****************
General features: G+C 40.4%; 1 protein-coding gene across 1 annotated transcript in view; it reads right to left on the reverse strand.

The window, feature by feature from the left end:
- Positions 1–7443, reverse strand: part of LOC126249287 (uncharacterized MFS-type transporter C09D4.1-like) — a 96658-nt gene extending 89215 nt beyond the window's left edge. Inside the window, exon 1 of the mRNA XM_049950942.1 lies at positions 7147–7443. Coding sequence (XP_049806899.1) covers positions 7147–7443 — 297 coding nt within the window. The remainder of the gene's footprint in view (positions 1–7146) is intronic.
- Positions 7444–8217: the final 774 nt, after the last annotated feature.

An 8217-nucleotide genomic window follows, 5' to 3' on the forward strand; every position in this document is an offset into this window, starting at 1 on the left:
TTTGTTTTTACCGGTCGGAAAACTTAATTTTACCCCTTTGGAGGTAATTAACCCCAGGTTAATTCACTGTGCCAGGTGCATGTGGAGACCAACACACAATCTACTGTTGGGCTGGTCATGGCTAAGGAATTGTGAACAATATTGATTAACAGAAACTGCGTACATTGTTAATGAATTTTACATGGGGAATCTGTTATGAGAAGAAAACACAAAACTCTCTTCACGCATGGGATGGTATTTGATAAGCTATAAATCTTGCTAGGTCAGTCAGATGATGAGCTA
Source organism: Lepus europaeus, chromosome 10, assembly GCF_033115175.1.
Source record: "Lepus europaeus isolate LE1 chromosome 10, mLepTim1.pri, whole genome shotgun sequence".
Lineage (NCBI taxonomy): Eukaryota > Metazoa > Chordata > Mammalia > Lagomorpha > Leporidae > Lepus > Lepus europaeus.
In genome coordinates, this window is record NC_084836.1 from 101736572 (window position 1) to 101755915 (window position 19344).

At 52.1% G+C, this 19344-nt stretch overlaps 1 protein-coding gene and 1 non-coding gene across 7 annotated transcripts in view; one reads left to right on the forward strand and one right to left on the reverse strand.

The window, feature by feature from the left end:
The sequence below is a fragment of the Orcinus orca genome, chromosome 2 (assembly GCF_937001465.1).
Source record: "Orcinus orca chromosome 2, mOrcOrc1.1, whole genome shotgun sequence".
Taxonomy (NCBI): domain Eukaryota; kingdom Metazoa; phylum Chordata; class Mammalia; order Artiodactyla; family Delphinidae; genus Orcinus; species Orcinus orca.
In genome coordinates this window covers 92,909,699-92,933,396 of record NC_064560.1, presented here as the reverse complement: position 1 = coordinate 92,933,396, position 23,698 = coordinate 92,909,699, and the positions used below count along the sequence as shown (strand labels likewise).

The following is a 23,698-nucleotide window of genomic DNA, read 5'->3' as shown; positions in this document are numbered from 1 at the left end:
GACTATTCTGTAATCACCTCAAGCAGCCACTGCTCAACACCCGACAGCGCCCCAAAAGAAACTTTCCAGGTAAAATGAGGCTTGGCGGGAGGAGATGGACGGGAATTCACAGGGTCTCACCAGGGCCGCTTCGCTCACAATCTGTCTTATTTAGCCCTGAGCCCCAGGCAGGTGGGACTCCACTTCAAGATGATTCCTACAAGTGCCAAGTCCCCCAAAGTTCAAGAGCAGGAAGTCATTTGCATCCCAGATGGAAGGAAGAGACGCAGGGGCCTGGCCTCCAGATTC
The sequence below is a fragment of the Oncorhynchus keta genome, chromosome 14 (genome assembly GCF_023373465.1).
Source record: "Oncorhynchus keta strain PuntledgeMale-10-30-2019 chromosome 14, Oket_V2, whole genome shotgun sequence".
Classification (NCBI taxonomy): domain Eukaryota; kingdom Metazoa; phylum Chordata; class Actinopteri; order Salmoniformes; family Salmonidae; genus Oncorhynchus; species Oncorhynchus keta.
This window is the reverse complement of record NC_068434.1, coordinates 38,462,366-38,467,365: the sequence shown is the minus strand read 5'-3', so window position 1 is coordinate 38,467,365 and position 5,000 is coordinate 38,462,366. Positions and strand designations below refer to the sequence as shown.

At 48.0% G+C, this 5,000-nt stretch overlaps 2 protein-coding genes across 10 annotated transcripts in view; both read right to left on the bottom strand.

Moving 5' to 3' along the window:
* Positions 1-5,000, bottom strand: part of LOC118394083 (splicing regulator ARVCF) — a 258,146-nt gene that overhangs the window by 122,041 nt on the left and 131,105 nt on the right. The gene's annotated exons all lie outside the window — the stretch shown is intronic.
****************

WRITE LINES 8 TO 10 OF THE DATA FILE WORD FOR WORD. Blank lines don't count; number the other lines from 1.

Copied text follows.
Source record: "Lepus europaeus isolate LE1 chromosome 10, mLepTim1.pri, whole genome shotgun sequence".
Lineage (NCBI taxonomy): Eukaryota > Metazoa > Chordata > Mammalia > Lagomorpha > Leporidae > Lepus > Lepus europaeus.
In genome coordinates, this window is record NC_084836.1 from 101736572 (window position 1) to 101755915 (window position 19344).